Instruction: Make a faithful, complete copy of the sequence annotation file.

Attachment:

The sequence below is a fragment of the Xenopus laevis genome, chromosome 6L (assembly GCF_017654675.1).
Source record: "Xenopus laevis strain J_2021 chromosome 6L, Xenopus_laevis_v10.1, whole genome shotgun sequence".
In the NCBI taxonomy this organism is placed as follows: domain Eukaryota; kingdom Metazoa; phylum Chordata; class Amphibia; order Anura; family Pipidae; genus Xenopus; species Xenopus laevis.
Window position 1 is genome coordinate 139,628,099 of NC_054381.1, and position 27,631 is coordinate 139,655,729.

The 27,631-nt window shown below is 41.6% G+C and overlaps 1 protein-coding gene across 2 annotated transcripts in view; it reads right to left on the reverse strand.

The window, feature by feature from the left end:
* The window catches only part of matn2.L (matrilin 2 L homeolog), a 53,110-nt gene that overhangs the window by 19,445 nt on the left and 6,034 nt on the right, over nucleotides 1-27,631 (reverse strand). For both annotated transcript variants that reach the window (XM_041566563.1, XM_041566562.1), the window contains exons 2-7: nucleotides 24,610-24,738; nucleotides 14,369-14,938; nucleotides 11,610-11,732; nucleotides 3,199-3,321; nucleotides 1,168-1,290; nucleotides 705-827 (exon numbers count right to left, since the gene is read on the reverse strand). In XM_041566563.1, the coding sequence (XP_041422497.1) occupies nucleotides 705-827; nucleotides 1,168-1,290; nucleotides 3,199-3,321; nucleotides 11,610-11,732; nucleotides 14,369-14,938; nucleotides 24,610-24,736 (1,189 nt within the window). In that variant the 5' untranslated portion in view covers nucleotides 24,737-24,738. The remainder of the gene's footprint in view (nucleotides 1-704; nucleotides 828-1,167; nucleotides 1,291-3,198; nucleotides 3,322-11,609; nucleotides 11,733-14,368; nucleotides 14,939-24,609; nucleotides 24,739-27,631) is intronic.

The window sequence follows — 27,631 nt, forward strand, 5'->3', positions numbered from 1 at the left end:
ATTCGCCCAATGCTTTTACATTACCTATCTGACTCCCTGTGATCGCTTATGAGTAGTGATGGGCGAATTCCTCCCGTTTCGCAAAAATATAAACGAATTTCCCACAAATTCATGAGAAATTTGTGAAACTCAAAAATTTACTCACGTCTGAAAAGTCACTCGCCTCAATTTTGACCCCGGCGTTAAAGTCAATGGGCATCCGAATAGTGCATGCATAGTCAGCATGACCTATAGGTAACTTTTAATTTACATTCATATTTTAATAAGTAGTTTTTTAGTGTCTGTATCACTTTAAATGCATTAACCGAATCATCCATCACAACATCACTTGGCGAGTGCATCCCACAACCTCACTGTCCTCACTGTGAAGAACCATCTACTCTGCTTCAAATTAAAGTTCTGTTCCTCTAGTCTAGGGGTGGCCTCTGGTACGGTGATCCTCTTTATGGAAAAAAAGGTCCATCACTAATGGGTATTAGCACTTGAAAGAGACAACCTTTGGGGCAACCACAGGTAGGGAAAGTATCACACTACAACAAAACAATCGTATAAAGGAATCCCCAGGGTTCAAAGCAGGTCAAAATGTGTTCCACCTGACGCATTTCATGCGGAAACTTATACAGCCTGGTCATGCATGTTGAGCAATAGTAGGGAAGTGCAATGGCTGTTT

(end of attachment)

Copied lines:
The sequence below is a fragment of the Xenopus laevis genome, chromosome 6L (assembly GCF_017654675.1).
Source record: "Xenopus laevis strain J_2021 chromosome 6L, Xenopus_laevis_v10.1, whole genome shotgun sequence".
In the NCBI taxonomy this organism is placed as follows: domain Eukaryota; kingdom Metazoa; phylum Chordata; class Amphibia; order Anura; family Pipidae; genus Xenopus; species Xenopus laevis.
Window position 1 is genome coordinate 139,628,099 of NC_054381.1, and position 27,631 is coordinate 139,655,729.

The 27,631-nt window shown below is 41.6% G+C and overlaps 1 protein-coding gene across 2 annotated transcripts in view; it reads right to left on the reverse strand.

The window, feature by feature from the left end:
* The window catches only part of matn2.L (matrilin 2 L homeolog), a 53,110-nt gene that overhangs the window by 19,445 nt on the left and 6,034 nt on the right, over nucleotides 1-27,631 (reverse strand). For both annotated transcript variants that reach the window (XM_041566563.1, XM_041566562.1), the window contains exons 2-7: nucleotides 24,610-24,738; nucleotides 14,369-14,938; nucleotides 11,610-11,732; nucleotides 3,199-3,321; nucleotides 1,168-1,290; nucleotides 705-827 (exon numbers count right to left, since the gene is read on the reverse strand). In XM_041566563.1, the coding sequence (XP_041422497.1) occupies nucleotides 705-827; nucleotides 1,168-1,290; nucleotides 3,199-3,321; nucleotides 11,610-11,732; nucleotides 14,369-14,938; nucleotides 24,610-24,736 (1,189 nt within the window). In that variant the 5' untranslated portion in view covers nucleotides 24,737-24,738. The remainder of the gene's footprint in view (nucleotides 1-704; nucleotides 828-1,167; nucleotides 1,291-3,198; nucleotides 3,322-11,609; nucleotides 11,733-14,368; nucleotides 14,939-24,609; nucleotides 24,739-27,631) is intronic.

The window sequence follows — 27,631 nt, forward strand, 5'->3', positions numbered from 1 at the left end:
ATTCGCCCAATGCTTTTACATTACCTATCTGACTCCCTGTGATCGCTTATGAGTAGTGATGGGCGAATTCCTCCCGTTTCGCAAAAATATAAACGAATTTCCCACAAATTCATGAGAAATTTGTGAAACTCAAAAATTTACTCACGTCTGAAAAGTCACTCGCCTCAATTTTGACCCCGGCGTTAAAGTCAATGGGCATCCGAATAGTGCATGCATAGTCAGCATGACCTATAGGTAACTTTTAATTTACATTCATATTTTAATAAGTAGTTTTTTAGTGTCTGTATCACTTTAAATGCATTAACCGAATCATCCATCACAACATCACTTGGCGAGTGCATCCCACAACCTCACTGTCCTCACTGTGAAGAACCATCTACTCTGCTTCAAATTAAAGTTCTGTTCCTCTAGTCTAGGGGTGGCCTCTGGTACGGTGATCCTCTTTATGGAAAAAAAGGTCCATCACTAATGGGTATTAGCACTTGAAAGAGACAACCTTTGGGGCAACCACAGGTAGGGAAAGTATCACACTACAACAAAACAATCGTATAAAGGAATCCCCAGGGTTCAAAGCAGGTCAAAATGTGTTCCACCTGACGCATTTCATGCGGAAACTTATACAGCCTGGTCATGCATGTTGAGCAATAGTAGGGAAGTGCAATGGCTGTTT